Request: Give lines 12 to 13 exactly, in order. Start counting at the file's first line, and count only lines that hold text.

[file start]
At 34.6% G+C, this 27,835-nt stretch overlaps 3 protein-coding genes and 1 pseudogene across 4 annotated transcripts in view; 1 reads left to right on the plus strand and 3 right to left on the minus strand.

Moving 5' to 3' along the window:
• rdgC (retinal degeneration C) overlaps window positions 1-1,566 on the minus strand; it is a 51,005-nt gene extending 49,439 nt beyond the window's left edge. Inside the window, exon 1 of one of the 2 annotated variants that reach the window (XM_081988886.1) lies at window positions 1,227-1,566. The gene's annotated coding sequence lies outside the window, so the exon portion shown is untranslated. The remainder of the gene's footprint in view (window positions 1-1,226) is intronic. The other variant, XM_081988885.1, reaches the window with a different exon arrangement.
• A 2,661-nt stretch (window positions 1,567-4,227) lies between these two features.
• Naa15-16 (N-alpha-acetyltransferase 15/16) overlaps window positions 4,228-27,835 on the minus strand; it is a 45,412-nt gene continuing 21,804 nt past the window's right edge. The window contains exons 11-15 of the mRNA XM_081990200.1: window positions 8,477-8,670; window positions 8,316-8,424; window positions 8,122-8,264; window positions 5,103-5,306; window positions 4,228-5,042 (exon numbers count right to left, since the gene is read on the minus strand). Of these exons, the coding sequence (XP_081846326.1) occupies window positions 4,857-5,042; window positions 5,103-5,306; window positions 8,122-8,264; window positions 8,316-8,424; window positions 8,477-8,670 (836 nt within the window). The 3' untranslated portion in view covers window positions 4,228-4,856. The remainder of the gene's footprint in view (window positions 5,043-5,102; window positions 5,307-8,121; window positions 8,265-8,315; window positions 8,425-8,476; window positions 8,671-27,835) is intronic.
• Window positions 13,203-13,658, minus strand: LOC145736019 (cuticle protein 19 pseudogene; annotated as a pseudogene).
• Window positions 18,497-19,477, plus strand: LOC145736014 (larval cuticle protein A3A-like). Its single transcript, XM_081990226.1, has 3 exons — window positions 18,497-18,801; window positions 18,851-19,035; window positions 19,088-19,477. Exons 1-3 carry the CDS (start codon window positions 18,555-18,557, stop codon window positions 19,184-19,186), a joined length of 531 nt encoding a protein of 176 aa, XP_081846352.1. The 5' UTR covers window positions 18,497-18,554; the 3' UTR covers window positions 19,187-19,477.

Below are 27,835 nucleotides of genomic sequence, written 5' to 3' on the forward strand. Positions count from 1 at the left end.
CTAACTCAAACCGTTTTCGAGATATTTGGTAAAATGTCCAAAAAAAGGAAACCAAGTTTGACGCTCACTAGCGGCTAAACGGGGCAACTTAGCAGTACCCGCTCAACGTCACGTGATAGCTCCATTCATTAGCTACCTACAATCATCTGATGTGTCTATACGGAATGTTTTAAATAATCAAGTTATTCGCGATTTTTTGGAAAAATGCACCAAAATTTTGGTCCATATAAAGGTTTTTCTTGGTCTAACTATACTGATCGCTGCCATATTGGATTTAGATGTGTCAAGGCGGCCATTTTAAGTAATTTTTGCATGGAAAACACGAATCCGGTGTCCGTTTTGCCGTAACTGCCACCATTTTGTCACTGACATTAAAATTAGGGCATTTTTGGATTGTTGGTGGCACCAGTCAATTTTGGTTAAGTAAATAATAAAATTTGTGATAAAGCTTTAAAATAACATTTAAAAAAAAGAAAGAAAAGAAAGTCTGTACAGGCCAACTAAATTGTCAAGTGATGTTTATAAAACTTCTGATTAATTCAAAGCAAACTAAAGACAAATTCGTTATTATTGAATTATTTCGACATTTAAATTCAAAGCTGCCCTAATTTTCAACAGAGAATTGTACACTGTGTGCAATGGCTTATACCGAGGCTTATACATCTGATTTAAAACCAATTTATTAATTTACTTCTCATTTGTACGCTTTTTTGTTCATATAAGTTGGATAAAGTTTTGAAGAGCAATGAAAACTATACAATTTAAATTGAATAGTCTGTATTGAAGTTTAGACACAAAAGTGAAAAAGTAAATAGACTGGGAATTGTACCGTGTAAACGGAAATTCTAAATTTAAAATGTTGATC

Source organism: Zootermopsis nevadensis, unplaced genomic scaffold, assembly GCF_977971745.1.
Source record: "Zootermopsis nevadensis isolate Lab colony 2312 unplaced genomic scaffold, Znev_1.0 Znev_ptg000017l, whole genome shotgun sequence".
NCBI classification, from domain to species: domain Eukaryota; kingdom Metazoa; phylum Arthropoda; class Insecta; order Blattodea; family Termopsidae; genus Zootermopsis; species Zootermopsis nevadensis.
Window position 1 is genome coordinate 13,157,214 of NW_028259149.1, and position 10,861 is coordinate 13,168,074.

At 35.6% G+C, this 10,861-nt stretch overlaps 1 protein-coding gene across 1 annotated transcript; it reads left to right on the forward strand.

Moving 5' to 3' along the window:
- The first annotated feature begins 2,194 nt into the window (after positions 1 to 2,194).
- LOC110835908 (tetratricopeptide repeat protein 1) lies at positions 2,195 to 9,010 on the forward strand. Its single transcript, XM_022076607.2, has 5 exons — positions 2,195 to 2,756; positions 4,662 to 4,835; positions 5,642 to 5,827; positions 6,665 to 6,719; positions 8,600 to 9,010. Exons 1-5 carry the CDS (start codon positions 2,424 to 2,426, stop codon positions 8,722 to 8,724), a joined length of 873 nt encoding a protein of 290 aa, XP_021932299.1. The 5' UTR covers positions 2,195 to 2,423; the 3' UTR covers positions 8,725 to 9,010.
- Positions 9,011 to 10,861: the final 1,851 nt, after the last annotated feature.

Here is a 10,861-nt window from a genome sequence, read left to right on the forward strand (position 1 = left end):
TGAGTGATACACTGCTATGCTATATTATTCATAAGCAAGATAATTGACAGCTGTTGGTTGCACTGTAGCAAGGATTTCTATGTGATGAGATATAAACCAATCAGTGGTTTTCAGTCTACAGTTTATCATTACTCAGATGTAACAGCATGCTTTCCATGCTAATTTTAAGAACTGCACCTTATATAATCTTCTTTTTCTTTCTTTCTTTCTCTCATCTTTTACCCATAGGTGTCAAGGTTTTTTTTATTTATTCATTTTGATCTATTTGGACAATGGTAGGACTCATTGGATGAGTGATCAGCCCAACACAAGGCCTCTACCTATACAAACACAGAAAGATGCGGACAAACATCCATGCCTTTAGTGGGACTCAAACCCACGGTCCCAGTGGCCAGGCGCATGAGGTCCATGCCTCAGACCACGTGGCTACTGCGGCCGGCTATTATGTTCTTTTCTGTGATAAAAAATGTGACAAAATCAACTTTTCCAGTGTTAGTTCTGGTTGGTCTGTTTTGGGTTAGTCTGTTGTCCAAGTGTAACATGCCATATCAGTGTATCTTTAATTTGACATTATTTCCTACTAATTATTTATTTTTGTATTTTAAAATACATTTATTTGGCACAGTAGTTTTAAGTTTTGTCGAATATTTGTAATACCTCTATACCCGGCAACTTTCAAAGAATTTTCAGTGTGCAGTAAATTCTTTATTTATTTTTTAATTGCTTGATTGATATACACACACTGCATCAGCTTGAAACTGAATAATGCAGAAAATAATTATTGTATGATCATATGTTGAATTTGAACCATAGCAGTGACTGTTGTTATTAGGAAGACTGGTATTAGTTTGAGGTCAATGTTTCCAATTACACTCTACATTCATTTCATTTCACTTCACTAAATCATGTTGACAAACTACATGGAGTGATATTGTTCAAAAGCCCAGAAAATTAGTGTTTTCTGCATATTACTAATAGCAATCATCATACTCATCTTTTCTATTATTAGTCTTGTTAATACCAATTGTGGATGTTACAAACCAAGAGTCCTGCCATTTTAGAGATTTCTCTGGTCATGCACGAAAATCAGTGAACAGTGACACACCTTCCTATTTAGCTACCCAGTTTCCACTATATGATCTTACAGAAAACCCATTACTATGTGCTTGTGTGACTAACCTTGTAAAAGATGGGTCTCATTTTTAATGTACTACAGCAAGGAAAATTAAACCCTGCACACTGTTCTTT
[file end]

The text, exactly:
NCBI classification, from domain to species: domain Eukaryota; kingdom Metazoa; phylum Arthropoda; class Insecta; order Blattodea; family Termopsidae; genus Zootermopsis; species Zootermopsis nevadensis.
Window position 1 is genome coordinate 13,157,214 of NW_028259149.1, and position 10,861 is coordinate 13,168,074.